When you’re looking to get into IT for the first time, it’s important to have a base of knowledge to draw upon. Our Computer User Support Specialist program combines popular ITIL® and CompTIA training programs necessary to develop the skills you’ll need for entry-level IT.

If you’re looking to get started in IT with little to no experience. Learn more about us by clicking the link below.

Contact Us!

Networking/Telecommunications

Network Administrators are listed as one of the most in-demand positions for 2019, so it should be no surprise their salaries range from $74,000 to $126,000, but that’s just the tip of the iceberg.

Many higher level network positions such as Network Engineers, Managers, or Wireless Network Engineers start around $90,000 to $100,000 and can go as high as the $150,000 to $160,000 range.

Position Title

25th Percentile

50th Percentile

75th Percentile

95th Percentile

NOC Technician

$52,250

$62,500

$77,000

$98,750

Telecommunications Specialist

$59,500

$71,500

$85,250

$100,750

Network Administrator

$74,750

$89,000

$106,750

$126,750

Telecommunications Manager

$79,750

$95,500

$114,500

$136,000

Network Engineer

$92,000

$108,750

$130,500

$154,250

Network Manager

$94,750

$113,500

$135,750

$162,000

Wireless Network Engineer

$102,000

$122,000

$146,250

$173,500

Network Architect

$114,00

$137,500

$164,500

$195,000

If you’re interested in the networking positions, our Network Support Specialist Program teaches fundamentals, competencies, and qualifications that are necessary to start a career in networking. Through these classes, you’ll learn how to install, configure, run, verify, and troubleshoot medium-sized networks.

Interested in learning more? Click the link below.

Contact Us

Security

Cyber security is rapidly expanding and in desperate need of more professionals to stay on top of security. The compensation for these roles reflects this high demand.

In cyber security, even the jobs in the 25th percentile start around $90,000. With rising concerns about data from the Equifax breaches and others, it makes sense that Network Security Engineers, Data Security Analysts, and Information Systems Security Managers most often make between $115,000 and $160,000.

Position Title

25th Percentile

50th Percentile

75th Percentile

95th Percentile

Network Security Administrator

$93,000

$111,500

$134,000

$158,750

Systems Security Administrator

$93,750

$112,250

$134,750

$159,750

Network Security Engineer

$98,500

$118,000

$141,750

$167,500

Data Security Analyst

$105,000

$125,250

$149,500

$178,250

Information Systems Security Manager

$116,000

$139,000

$167,250

$199,750

With the gap between cyber skills growing wider by the day, the industry provides professionals with unparalleled job security and a world of opportunities. Whether you’re interested in working on securing networks, keeping data safe, or even getting inside the mind of a hacker, cyber provides a variety of great, high-paying options.

Interested in learning more about how our programs can help you build a career path toward cyber security? Click the button below.

Learn More!

Perks, Incentives, and More

Most IT positions include generous benefits packages. Here are the most common benefits broken down by the percentage of companies that offer them:

  • Medical Insurance (88%)
  • Paid Time Off (80%)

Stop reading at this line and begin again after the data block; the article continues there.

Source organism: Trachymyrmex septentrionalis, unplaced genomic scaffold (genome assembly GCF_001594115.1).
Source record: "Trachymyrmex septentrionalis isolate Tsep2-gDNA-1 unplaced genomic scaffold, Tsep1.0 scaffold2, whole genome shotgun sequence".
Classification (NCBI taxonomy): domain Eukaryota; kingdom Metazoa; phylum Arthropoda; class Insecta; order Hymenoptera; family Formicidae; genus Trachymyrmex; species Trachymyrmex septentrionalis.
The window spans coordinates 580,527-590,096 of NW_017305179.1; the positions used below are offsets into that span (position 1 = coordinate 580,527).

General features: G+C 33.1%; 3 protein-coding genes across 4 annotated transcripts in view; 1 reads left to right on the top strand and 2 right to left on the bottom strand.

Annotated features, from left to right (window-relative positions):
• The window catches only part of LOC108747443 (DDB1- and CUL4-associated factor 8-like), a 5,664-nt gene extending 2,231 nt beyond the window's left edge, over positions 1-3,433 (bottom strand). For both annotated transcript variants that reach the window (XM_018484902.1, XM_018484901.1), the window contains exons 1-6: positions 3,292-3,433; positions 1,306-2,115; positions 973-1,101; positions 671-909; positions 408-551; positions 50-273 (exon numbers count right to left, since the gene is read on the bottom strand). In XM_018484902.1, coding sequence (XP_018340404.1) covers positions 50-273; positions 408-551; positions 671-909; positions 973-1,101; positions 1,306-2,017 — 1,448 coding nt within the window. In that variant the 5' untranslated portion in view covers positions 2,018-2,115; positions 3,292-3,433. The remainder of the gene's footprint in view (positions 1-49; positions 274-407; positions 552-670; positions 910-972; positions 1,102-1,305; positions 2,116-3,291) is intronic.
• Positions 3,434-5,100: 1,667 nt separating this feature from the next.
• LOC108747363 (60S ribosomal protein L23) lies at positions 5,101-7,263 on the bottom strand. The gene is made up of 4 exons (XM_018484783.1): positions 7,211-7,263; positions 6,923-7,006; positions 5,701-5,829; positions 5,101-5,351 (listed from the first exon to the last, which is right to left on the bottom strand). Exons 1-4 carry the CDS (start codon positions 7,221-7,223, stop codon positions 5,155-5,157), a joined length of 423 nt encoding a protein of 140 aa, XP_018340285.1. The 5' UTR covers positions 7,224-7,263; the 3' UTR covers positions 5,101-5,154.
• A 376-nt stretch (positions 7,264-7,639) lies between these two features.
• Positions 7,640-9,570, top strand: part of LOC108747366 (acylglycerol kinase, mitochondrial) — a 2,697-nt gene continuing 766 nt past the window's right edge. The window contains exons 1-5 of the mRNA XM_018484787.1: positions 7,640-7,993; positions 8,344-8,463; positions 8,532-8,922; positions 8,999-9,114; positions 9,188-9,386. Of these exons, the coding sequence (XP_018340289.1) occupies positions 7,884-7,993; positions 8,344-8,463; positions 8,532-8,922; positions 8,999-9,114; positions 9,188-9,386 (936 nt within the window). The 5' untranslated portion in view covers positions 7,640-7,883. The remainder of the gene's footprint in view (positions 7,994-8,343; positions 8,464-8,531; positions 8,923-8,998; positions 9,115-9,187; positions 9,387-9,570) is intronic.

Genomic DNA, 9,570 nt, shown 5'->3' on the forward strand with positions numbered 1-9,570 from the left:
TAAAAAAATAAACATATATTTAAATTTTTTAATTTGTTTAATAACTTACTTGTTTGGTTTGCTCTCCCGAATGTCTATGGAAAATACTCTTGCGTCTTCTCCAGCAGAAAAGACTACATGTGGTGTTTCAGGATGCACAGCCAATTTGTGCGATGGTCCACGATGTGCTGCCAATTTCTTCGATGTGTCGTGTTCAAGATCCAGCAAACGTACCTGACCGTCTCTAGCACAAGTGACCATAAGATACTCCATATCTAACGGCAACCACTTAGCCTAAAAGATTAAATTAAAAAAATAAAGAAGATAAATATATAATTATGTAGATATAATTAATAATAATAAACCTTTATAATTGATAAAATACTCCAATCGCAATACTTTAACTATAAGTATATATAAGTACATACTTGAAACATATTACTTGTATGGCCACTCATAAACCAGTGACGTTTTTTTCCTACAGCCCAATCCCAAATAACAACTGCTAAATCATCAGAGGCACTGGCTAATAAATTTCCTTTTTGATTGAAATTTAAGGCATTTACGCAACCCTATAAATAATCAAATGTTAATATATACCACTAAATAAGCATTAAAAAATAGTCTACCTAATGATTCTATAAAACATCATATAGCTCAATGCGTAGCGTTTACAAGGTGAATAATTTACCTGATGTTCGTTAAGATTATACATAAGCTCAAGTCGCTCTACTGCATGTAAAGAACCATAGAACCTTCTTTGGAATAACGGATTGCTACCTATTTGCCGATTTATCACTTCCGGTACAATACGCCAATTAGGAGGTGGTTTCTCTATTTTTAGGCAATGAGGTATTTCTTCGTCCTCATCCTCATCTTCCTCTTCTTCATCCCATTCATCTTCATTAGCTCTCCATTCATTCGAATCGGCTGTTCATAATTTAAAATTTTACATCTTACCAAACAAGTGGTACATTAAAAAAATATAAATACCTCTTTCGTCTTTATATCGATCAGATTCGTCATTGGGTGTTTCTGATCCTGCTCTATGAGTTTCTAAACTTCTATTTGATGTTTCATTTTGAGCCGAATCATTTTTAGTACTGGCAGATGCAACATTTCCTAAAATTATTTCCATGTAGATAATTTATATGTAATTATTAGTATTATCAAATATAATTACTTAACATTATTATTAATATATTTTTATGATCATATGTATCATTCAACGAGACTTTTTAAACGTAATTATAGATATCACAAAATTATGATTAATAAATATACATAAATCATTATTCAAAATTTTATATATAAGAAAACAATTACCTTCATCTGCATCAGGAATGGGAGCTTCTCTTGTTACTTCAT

• Dental Insurance (71%)
  • Vision Insurance (60%)
  • Disability Insurance (58%)
  • Life insurance (53%)
  • Employee Assistance Programs (39%)

Employers also consider a number of other incentives to snag top talent including signing bonuses, health insurance, generous vacation time, and professional development opportunities.

As for perks, places often offer flexible work schedules, social events, the option of telecommuting, onsite gym or access to a gym offsite, a compressed schedule, or free/subsidized meals.

In addition, employers offer 14 days paid vacation for the first five years of employment and nine paid holidays including floating holidays. Employers also match 3-4 percent of employees’ 401(k) or Registered Retirement Savings Plan (RRSP) contributions on average.

Importance of Certifications

Ultimately, the difference in salary comes down to specialization. For IT pros, that means skills and certifications. Both increase the marketability of a professional. Employers may increase salaries between five to ten percent for professionals with sought-after skills and abilities.

Some of the most popular certifications, as identified by the Robert Half guide, include CISSP, CCNA, CompTIA A+, and PMP®. However, certifications show more than proving a skillset. They also signal to employers that a professional is committed to keeping their skills up to date at all times. With the ever-widening cyber security gap, certifications and willingness to keep on top of the latest updates are becoming more and more of a commodity.

Certifications can mean the difference between thousands of dollars in salary. That’s why, at LeaderQuest, we balance by-the-book training that helps people pass their exams with real-world, hands-on experience. This ensures our students can take their learning beyond the classroom and be fully prepared for a brand new career.

We understand the pressures of working full-time while still wanting to advance education and earning potential That’s why we offer classes during the day, at night, on campus, or online to meet any schedule and learning style.

Ultimately, a certification is a great, cost-effective way to get into the lucrative IT field for the fraction of the cost of a university. With the continuing upward trend in salaries, the IT industry isn’t going anywhere anytime soon.

If you’re interested in building a successful career in IT, contact us and we’ll get you set up with one of our expert career advisers.

Contact us today and unlock your career’s full potential!

Contact Us!

PMI, PMP, CAPM, and PMBOK are registered marks of Project Management Institute, Inc.